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Would you want to work for you?

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in Leaders & Managers

One of the regular features in the Financial Times is an interview with a business leader called Twenty Questions. The hook is that most of the 20 questions are asked in every interview so you can see how different CEOs answer the same questions. 

A recent Twenty Questions segment focused on the CEO of NCR, Bill Nuti. I’ve known a number of people who have worked at NCR over the years and I’ve heard from them that it’s a pretty tough culture. There was nothing in Nuti’s answers that dissuaded me from that point of view. 

That raises the question: How would you answer those same questions? I started answering the questions and was a bit embarrassed that I didn’t like a lot of my own answers.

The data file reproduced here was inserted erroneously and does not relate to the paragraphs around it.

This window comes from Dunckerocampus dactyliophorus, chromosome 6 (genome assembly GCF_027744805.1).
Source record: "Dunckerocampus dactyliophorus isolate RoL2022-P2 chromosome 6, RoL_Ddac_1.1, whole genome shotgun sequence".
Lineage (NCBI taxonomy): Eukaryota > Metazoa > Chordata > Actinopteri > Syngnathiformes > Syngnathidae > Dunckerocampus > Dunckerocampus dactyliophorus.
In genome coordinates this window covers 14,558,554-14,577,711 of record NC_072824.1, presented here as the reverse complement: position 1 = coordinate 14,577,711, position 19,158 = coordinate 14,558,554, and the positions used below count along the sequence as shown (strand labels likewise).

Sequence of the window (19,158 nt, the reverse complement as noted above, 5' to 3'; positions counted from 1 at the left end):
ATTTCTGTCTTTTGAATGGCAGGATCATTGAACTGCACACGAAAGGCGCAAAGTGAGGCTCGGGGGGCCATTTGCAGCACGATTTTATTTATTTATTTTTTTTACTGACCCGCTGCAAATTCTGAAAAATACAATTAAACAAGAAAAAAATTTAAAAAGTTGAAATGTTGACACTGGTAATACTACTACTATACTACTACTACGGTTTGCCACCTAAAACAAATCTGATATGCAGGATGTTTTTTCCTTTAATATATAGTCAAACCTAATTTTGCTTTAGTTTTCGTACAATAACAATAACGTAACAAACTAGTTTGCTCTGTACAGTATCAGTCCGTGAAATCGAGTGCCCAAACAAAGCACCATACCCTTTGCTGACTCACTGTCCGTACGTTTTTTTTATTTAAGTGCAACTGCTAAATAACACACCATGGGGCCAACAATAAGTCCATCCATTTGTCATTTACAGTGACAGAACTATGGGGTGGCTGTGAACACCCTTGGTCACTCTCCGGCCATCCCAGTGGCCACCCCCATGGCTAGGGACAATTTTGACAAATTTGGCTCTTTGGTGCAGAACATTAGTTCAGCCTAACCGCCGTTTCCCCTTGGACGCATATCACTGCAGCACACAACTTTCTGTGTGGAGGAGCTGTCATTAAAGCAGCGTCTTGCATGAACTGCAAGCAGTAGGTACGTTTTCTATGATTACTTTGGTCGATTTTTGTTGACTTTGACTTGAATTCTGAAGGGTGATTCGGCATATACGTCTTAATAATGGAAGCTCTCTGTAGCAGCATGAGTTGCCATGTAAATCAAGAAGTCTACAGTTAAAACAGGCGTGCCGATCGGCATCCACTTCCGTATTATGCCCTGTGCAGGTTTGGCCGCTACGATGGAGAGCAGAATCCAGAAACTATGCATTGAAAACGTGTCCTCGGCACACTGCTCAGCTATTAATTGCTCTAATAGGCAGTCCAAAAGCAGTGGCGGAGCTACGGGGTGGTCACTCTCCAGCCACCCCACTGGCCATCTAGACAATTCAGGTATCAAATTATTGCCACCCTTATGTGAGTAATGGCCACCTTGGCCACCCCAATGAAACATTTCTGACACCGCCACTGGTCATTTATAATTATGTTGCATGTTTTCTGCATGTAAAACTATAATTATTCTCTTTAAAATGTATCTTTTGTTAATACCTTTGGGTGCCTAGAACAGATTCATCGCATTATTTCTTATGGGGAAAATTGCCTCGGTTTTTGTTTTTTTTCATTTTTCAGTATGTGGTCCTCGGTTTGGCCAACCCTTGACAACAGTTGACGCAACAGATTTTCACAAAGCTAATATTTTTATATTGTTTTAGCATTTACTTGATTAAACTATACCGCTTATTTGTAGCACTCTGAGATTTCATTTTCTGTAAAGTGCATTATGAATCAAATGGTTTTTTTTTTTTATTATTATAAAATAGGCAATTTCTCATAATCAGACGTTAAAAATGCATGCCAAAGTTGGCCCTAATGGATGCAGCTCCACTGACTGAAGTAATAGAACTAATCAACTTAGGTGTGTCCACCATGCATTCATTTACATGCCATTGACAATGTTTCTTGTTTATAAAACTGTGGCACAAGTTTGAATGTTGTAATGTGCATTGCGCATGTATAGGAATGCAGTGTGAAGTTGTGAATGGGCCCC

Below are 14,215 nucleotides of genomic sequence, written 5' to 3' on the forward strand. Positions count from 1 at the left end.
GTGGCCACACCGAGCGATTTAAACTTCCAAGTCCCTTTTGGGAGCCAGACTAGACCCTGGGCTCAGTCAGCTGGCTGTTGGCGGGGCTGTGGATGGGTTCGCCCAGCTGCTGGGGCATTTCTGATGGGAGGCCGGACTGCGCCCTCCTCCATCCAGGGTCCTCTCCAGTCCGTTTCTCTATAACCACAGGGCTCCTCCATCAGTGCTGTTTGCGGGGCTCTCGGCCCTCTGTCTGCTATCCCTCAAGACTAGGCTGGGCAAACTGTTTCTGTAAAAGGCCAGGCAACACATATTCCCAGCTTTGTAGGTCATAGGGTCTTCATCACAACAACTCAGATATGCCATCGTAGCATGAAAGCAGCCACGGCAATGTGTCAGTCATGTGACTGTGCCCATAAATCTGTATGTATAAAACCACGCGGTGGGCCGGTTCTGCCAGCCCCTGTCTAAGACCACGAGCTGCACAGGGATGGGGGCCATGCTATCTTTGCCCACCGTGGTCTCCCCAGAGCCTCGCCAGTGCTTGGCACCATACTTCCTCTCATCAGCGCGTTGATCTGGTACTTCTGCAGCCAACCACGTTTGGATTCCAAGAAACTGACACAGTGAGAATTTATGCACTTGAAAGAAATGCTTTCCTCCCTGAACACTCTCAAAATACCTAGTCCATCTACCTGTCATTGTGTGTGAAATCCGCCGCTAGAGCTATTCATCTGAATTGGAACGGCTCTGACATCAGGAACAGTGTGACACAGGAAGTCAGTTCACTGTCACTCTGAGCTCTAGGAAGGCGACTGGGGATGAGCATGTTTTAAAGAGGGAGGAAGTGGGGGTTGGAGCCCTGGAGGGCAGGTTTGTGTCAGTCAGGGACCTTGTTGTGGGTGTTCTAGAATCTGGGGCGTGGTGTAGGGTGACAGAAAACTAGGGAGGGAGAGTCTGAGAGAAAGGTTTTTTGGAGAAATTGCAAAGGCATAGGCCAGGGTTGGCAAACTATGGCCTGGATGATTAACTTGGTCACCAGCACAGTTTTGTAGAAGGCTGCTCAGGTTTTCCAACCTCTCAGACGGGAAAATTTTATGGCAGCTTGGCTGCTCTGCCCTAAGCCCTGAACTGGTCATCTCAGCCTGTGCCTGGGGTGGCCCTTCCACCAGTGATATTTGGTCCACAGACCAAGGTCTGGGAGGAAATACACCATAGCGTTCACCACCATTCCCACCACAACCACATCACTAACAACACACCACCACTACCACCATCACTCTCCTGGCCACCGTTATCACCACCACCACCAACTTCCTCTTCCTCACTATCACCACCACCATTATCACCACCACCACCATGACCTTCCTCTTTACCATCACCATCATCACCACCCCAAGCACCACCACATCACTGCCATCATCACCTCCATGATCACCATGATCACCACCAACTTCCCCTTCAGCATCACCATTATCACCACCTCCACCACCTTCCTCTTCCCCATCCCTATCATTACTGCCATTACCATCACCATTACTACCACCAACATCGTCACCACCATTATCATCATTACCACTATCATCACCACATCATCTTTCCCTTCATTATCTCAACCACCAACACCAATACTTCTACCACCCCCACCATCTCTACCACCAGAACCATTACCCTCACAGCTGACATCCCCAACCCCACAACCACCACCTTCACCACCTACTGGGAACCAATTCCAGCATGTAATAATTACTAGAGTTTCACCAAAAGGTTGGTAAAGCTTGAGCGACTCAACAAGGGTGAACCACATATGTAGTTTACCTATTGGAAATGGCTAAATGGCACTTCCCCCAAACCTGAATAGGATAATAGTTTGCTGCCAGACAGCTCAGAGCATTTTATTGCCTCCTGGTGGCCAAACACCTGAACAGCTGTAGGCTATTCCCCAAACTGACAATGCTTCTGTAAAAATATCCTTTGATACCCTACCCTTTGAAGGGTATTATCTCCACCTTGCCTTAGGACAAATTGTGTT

Socrates said, “The unexamined life is not worth living.” So, in the spirit of Socratic self-discovery, here are the questions from the FT’s Twenty Questions approach that hit home with me. If you answer them honestly, you might come up with an answer to another question, “Would you want to work for you?”

  1. Describe your job in 10 words.
  2. What are your three best features?
  3. And your three worst?
  4. When do you turn off your BlackBerry?
  5. What are you reading?
  6. What is your guilty pleasure?
  7. What is the smartest business idea you have ever had?
  8. What is the biggest mistake you have ever made in business?
  9. Who has been your biggest influence?
  10. What is the most treasured possession in your office?
  11. What is your Golden Rule?
  12. When was the last time you lost your temper at work?
  13. If you hadn’t been in business, what would you have done?
  14. How important is money to you?
  15. Has your job made your personal life suffer?

After answering those questions, what do you think? Would you want to work for you? If your answer isn’t a resounding, “Heck yeah!” what adjustments do you think you should make?

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